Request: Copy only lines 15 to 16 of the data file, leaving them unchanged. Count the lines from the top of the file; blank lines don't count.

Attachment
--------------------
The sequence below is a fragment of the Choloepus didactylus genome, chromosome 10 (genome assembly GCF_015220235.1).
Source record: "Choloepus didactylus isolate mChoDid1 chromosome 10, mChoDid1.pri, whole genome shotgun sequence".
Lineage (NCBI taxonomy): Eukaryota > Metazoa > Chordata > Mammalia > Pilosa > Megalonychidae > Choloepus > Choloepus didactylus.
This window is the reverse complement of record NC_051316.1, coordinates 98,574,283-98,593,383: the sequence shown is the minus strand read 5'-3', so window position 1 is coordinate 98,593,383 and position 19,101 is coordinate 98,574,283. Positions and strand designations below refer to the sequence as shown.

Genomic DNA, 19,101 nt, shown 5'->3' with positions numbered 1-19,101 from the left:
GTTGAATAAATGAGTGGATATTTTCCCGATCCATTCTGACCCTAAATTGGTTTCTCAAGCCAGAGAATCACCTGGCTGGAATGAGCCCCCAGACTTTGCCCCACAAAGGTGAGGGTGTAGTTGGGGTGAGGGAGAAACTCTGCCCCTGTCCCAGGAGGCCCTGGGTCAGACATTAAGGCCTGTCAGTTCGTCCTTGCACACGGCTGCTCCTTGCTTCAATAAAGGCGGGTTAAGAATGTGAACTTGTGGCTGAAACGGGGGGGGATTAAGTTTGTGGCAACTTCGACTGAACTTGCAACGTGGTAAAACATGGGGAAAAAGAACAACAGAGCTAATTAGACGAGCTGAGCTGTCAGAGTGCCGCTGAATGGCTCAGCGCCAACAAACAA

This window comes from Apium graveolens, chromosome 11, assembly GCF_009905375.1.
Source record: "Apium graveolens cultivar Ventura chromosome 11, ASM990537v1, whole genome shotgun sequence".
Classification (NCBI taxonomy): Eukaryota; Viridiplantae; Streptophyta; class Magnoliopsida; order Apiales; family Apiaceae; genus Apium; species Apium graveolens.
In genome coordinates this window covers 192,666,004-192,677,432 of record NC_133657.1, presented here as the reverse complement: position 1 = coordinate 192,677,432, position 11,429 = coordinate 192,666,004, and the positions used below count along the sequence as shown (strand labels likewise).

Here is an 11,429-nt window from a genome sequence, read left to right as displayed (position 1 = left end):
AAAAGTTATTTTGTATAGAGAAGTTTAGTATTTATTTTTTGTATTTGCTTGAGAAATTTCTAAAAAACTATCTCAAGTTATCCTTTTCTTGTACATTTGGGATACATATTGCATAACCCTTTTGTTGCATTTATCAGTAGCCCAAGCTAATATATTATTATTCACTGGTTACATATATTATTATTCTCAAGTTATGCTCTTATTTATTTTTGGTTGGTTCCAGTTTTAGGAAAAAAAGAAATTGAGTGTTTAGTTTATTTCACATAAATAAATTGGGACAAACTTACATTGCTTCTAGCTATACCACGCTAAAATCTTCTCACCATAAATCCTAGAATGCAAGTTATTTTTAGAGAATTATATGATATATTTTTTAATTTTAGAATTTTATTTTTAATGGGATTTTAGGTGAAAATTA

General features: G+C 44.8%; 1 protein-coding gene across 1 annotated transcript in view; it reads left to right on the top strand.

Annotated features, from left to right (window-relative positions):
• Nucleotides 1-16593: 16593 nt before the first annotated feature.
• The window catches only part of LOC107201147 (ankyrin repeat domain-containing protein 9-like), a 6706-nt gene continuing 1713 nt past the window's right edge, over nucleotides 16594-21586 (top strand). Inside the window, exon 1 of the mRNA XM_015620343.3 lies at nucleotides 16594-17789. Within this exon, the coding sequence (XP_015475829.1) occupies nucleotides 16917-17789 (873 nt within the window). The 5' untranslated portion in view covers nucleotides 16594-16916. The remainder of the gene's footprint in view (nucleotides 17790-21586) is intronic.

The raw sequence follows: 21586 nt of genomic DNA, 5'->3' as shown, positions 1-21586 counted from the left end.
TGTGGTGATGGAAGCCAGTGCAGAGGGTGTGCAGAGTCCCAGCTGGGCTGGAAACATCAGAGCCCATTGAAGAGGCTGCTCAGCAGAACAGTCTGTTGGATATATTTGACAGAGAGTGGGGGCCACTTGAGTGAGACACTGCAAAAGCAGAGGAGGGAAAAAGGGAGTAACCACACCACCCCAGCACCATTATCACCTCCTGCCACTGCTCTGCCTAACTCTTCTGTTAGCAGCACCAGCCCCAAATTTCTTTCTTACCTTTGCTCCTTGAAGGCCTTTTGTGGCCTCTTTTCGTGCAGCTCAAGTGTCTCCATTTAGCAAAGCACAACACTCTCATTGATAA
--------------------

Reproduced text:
• Nucleotides 1-16593: 16593 nt before the first annotated feature.
• The window catches only part of LOC107201147 (ankyrin repeat domain-containing protein 9-like), a 6706-nt gene continuing 1713 nt past the window's right edge, over nucleotides 16594-21586 (top strand). Inside the window, exon 1 of the mRNA XM_015620343.3 lies at nucleotides 16594-17789. Within this exon, the coding sequence (XP_015475829.1) occupies nucleotides 16917-17789 (873 nt within the window). The 5' untranslated portion in view covers nucleotides 16594-16916. The remainder of the gene's footprint in view (nucleotides 17790-21586) is intronic.